I’ve invited a Rochester realtor to describe for us how segregation is maintained in the ROC area housing market. He has asked for anonymity since he continues to work with the inspectors involved.
Background note: The Section 8 housing program, administered by Federal Housing and Urban Development, authorizes the payment of rental housing assistance to private landlords on behalf of millions of low-income households.
First, a qualifier: what I am describing is based on observations, local information and stories derived from my colleagues. Where I’m able, I’ve cited statistical data that confirm these observations.
I believe there is subtle racial prejudice among Section 8 inspectors and within the Section 8 program in general. I also believe there are decent, non-prejudiced people within the local Section 8 organization, people who are at every turn attempting to ensure that their clients gain the best possible housing situation. To those people: I hope you continue your good work.
As a minority realtor and property manager I have been involved in the inner workings of Rochester area realty. My daily work allows me to ensure the successful operation of 400 plus rental properties, some Section 8 housing and some not. As other realtors can testify, when we tell people we are realtors, this automatically evokes a real estate related story during conversations. My articulation of prejudice within Section 8 derives from cross referencing these stories, adding my own experience, and finding the common ties. Here is what I find:
The racism found within Rochester housing lies in the suppression and forced migration of a socio-economic class. Caucasian woman do make up the majority of Section 8 housing, yet Black and Hispanic participants predominately live in the poorest areas where Section 8 is available, according to Housing and Urban Development statistics (1).
Landlords often experience discouragement in dealing with Section 8 inspectors as they try to have a house pass Section 8’s standard of living. In Section 8’s attempt to insure a “high” standard of living for their clients, the program has created disincentives for a landlord to participate in the Section 8 program. At times a Section 8 inspector will come to visit a property five or ten times before all the violations are considered remedied. These “violations” included non-working light bulbs, a single cracked bathroom floor tile, and messy gutters. While these may not seem too extensive to an owner of five or six houses, imagine owning twenty or more. Section 8 has the ability to pull the “guaranteed funding” from a landlord and delay rent payments for such minor discrepancies. These factors, added together, discourage a lot of landlords from participating in the program.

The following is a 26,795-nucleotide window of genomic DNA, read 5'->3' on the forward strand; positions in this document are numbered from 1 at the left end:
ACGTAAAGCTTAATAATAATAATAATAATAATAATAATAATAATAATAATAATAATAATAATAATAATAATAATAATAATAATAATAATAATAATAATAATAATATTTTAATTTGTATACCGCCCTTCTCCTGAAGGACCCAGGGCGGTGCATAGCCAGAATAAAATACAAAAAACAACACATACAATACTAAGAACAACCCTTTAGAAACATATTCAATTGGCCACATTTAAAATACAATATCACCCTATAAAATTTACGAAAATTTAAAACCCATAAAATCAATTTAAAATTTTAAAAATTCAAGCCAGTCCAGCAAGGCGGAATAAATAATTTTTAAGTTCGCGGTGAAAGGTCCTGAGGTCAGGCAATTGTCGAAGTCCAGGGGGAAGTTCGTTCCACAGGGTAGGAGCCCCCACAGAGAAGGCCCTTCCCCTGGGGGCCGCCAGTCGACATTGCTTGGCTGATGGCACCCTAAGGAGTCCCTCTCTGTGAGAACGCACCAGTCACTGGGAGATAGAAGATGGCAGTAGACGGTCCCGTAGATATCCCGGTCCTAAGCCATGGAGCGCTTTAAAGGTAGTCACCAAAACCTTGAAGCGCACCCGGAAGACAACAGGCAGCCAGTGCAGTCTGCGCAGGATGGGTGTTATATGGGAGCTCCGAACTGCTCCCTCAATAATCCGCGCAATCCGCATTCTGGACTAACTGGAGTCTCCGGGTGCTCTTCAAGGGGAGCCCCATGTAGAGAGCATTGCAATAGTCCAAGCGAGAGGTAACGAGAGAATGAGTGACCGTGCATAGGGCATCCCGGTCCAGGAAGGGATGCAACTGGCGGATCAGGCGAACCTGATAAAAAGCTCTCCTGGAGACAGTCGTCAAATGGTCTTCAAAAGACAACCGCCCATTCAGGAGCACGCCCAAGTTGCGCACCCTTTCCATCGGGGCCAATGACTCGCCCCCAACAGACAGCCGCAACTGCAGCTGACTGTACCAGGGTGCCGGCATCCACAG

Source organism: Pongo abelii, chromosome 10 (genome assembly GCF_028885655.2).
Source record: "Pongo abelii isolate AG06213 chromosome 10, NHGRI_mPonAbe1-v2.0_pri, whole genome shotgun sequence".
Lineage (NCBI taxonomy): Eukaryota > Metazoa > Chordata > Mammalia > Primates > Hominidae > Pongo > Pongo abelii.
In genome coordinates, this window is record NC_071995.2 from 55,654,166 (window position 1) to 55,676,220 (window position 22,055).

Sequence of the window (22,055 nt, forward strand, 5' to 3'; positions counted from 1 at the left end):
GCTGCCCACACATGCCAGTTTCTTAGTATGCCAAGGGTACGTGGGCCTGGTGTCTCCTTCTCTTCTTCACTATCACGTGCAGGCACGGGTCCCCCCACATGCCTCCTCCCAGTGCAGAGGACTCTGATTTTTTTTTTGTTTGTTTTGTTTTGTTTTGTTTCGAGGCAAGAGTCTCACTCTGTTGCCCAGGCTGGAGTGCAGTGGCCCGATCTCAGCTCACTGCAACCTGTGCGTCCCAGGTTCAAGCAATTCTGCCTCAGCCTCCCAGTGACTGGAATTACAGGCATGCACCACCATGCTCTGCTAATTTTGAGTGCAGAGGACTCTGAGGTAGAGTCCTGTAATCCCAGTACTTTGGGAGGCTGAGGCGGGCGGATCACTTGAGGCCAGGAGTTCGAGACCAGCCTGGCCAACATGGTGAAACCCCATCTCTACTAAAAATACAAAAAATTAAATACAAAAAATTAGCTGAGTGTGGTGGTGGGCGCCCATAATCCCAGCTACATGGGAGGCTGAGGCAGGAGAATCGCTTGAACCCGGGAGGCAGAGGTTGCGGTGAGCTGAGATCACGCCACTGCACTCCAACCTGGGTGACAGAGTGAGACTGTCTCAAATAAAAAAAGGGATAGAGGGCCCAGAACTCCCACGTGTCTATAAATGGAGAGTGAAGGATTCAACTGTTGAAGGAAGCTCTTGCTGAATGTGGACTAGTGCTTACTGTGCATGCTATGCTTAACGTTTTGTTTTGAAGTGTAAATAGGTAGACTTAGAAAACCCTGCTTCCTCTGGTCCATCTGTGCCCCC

On the tenant side: Consider a person/family in dire need of housing, attempting to escape from homelessness. Imagine that they finally secure Section 8 housing. Then, based on some of the minor infractions cited above, Section 8 pulls funding half way through the lease period. The tenant who was managing to pay $300 per month under Section 8 is now faced with a rent of $1,000 per month!
There also seem to be more violations cited for homes located in more desirable areas. This leads landlords in these desirable areas to ask themselves why they would even participate in such a program. This is especially true when they consider that the minor issues being flagged might not normally be issues for a tenant paying out of pocket. The lack of cooperation between Section 8 and high-end landlords is forcing one of my clients with fifty Section 8 houses to slowly transition the houses back to regular paying tenants. In this way, a socio-economic group is being blocked from gaining entry to certain neighborhoods. Section 8 clients are being pushed into specific parts of the city.
Beyond Section 8, there has been other evidence of discrimination in the housing market. One specific example: In 2015 Five Star bank here in Rochester was accused by the New York State Attorney General’s Office of suppressing a minority class through redlining when it was discovered that Five Starr Bank would not give out loans to any family with an income less than $75,000. The low-income residents of Rochester don’t make anywhere near that (2). Further adding to the discrimination, Five Starr labeled applicants from specific locations as “Undesirable Loan Type”. Five Starr was ordered to pay $900,000 to minority loan programs and open up two banks in predominately low income areas (3).
Note from F.S.: The cumulative effect of the system described here is modern-day redlining. While Five Star bank was “caught”, other more subtle dynamics continue below the (intentionally) lazy eye of the justice system, often out of the consciousness even of those in charge of the systems.. I encourage you to explore the actual workings of the housing system in your area – the codes and ordinances, but also the realities and the concrete results. And then act to influence those outcomes.
Comments welcome. See below.
Resource Book: “The Color of Law – A ‘Forgotten History’ Of How The U.S. Government Segregated America”